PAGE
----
10 Energy Economy We import over 1/3 of our energy. Healthy economies require stable and affordable energy sources. This also increased our interest in alternative energy sources that can be produced in the U.S.

11 Biofuels Biofuels are fuels made from recently living biological material (including plants!). Advantages of Biofuels: Reduce our dependence on imported energy Decrease carbon dioxide emissions Strengthen America's farm economy & create new jobs Although its environmental impact and greenness are being disputed, they can be a transient form of energy needed to act as a buffer while switching our economy from fossil fuel to other cleaner energy sources as solar, wind, hydroelectric, etc.

12 Switchgrass & Biofuels (Panicum virgatum)
The ideal “energy crop” Switch grass is an ideal energy crop: Since biofuels are made from recently living biological material—large, fast-growing crops like switch grass are ideal for converting to biofuels. Switchgrass also long roots that reach deep into the soil for water, and it uses the water very efficiently. And because it is native plant found throughout much of the nation, it can be grown in different climates and growing conditions. They can grow as tall as 10 feet!!!

13 Corn-based Ethanol ~ 2 billion gallons of corn ethanol produced in the U.S. annually. Producing ethanol from corn requires almost as much energy to produce as it yields. Corn is a major food crop—producing ethanol from corn reduces its availability for food and inflate prices. Corn ethanol is currently one of the most popular biofuels being used in the U.S. However, the production of corn ethanol if very inefficient. If we consider the farm equipment used for planting, growing & harvesting the crops, transporting the corn to market to the ethanol plant to a fuel refinery, etc…..producing corn ethanol requires about as much energy to produce as it yields. There are also ethical challenges for using corn for fuels. Since corn is a major food crop, corn-based ethanol could decrease the amount of corn available for food & inflate prices.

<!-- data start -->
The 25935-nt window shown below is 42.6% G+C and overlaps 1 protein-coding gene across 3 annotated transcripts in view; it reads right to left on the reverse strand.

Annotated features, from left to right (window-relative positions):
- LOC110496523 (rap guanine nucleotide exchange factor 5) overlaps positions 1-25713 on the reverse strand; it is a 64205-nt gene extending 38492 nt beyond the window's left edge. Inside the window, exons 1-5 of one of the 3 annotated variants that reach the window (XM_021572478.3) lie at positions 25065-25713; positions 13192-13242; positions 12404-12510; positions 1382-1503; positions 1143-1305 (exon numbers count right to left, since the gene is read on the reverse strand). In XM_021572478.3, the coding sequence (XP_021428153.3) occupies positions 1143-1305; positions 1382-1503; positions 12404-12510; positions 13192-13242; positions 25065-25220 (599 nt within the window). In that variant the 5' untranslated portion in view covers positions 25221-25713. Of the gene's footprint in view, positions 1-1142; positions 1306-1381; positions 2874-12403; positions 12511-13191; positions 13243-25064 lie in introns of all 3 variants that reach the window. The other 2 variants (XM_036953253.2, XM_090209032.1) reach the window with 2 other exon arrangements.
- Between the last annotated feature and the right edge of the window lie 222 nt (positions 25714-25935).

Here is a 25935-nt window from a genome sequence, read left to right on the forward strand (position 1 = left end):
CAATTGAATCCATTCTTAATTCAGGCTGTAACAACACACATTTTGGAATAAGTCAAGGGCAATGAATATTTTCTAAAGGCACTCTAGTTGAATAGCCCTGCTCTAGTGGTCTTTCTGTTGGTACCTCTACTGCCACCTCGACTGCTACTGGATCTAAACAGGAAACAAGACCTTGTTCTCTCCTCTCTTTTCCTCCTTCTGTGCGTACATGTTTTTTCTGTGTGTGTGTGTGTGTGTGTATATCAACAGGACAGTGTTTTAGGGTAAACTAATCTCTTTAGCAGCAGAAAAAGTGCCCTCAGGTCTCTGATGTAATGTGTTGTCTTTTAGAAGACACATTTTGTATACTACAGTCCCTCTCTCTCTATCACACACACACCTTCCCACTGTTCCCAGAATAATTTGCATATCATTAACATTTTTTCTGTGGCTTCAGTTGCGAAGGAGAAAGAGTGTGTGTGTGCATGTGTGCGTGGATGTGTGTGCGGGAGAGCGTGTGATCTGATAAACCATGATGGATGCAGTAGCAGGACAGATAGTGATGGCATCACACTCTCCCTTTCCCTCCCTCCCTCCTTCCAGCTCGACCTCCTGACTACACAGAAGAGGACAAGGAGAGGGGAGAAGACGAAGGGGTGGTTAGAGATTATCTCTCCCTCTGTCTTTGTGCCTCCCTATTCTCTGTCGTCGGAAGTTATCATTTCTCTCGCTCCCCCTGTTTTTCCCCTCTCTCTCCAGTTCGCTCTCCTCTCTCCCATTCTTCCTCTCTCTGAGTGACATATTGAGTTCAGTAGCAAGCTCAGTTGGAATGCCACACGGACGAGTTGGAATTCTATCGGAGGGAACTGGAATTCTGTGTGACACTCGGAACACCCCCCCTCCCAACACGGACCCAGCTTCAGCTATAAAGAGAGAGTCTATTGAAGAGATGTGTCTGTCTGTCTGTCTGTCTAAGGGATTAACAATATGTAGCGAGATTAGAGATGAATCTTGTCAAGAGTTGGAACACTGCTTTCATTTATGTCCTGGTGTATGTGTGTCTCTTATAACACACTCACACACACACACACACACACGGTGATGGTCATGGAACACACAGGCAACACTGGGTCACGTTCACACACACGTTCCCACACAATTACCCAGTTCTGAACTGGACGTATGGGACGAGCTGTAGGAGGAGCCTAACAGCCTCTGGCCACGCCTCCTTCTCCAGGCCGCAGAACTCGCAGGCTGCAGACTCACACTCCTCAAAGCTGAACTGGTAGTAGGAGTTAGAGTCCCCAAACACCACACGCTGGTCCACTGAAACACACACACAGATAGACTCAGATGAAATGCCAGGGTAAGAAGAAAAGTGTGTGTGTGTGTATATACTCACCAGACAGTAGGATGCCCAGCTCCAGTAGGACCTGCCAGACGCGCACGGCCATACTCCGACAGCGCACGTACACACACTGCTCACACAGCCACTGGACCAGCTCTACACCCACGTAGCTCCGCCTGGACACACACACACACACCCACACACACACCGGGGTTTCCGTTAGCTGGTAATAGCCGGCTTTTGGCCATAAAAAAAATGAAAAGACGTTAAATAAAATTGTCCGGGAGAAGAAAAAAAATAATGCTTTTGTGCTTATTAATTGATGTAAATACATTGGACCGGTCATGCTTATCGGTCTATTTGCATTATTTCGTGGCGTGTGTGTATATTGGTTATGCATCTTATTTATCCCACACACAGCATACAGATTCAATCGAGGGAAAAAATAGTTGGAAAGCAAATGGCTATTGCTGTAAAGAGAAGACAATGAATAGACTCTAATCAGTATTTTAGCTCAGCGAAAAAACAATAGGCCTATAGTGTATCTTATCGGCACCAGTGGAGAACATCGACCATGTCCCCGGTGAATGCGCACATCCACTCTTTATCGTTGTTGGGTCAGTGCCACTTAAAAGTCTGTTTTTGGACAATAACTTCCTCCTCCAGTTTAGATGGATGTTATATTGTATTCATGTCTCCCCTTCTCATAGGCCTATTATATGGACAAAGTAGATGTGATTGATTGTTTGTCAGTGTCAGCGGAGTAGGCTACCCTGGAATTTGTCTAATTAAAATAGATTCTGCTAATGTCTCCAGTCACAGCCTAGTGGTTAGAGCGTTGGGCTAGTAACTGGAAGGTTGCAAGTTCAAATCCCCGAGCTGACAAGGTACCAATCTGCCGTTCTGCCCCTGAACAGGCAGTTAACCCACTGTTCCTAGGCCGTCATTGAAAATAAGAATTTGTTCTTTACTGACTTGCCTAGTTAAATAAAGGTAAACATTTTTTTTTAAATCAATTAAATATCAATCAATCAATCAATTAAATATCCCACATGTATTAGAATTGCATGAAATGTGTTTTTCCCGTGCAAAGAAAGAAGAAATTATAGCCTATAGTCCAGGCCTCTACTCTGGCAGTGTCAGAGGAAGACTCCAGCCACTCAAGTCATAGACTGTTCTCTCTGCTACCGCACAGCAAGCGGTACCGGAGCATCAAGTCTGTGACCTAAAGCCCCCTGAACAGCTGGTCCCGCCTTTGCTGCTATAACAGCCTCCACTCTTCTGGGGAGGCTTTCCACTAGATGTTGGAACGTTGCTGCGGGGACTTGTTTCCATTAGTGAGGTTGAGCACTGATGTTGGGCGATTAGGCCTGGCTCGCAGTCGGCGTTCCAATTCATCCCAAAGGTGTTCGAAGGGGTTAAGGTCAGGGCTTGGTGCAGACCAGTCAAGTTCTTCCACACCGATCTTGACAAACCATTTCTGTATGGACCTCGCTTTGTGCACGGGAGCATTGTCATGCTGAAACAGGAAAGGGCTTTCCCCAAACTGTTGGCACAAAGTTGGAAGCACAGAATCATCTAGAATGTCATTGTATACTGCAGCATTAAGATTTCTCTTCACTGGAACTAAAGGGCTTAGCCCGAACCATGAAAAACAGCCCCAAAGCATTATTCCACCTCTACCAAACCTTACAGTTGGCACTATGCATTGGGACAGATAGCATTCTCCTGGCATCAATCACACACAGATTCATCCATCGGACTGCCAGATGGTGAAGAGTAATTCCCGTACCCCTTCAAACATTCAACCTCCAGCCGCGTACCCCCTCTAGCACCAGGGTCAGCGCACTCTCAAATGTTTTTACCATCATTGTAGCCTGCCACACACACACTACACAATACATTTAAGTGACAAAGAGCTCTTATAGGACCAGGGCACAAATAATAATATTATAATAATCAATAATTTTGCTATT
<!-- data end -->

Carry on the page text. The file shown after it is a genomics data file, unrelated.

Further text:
14 Advantages of Switchgrass as a Biofuel
It is a native perennial grass that does not have to be replanted annually, is easy to grow, & requires little water. Over one year, one acre of switchgrass can yield up to 11,500 gallons of ethanol. The net energy output of switchgrass is ~20 times better than corn.

15 Advantages of Switchgrass as a Biofuel
Portions that cannot be converted to ethanol can be burned to produce electricity.

16 Advantages of Switchgrass as a Biofuel
There are also environmental benefits for using switchgrass-based fuels including: A native grass, switchgrass is well adapted to its ecosystem. It does not require additional fertilizers or water & is resistant to diseases. The deep, large root systems of native grasses also efficiently replenish the organic layer of soils as they decompose. It provides excellent habitat and nesting ground for birds & animals.

17 Advantages of Switchgrass as a Biofuel
Reduces soil erosion and filters chemicals and sediments from run off of farm fields into water bodies. Large, deep root system increases carbon sequestration both in the plant and below ground. Buffer strips of switchgrass planted along streambanks and around wetlands can both remove soil particles, pesticides, and fertilizer residues from run off before it reaches groundwater or streams while also providing energy. Plants sequester carbon & remove it from the atmosphere. The large, deep root system makes switchgrass a very effective carbon sink.

18 Native Grass Restoration Program
Programs around the U.S. have been established to restore native prairies after generations of farming & grazing have eroded large swaths of soil. Once these lands are restored, these grass lands will benefit humankind & wildlife alike.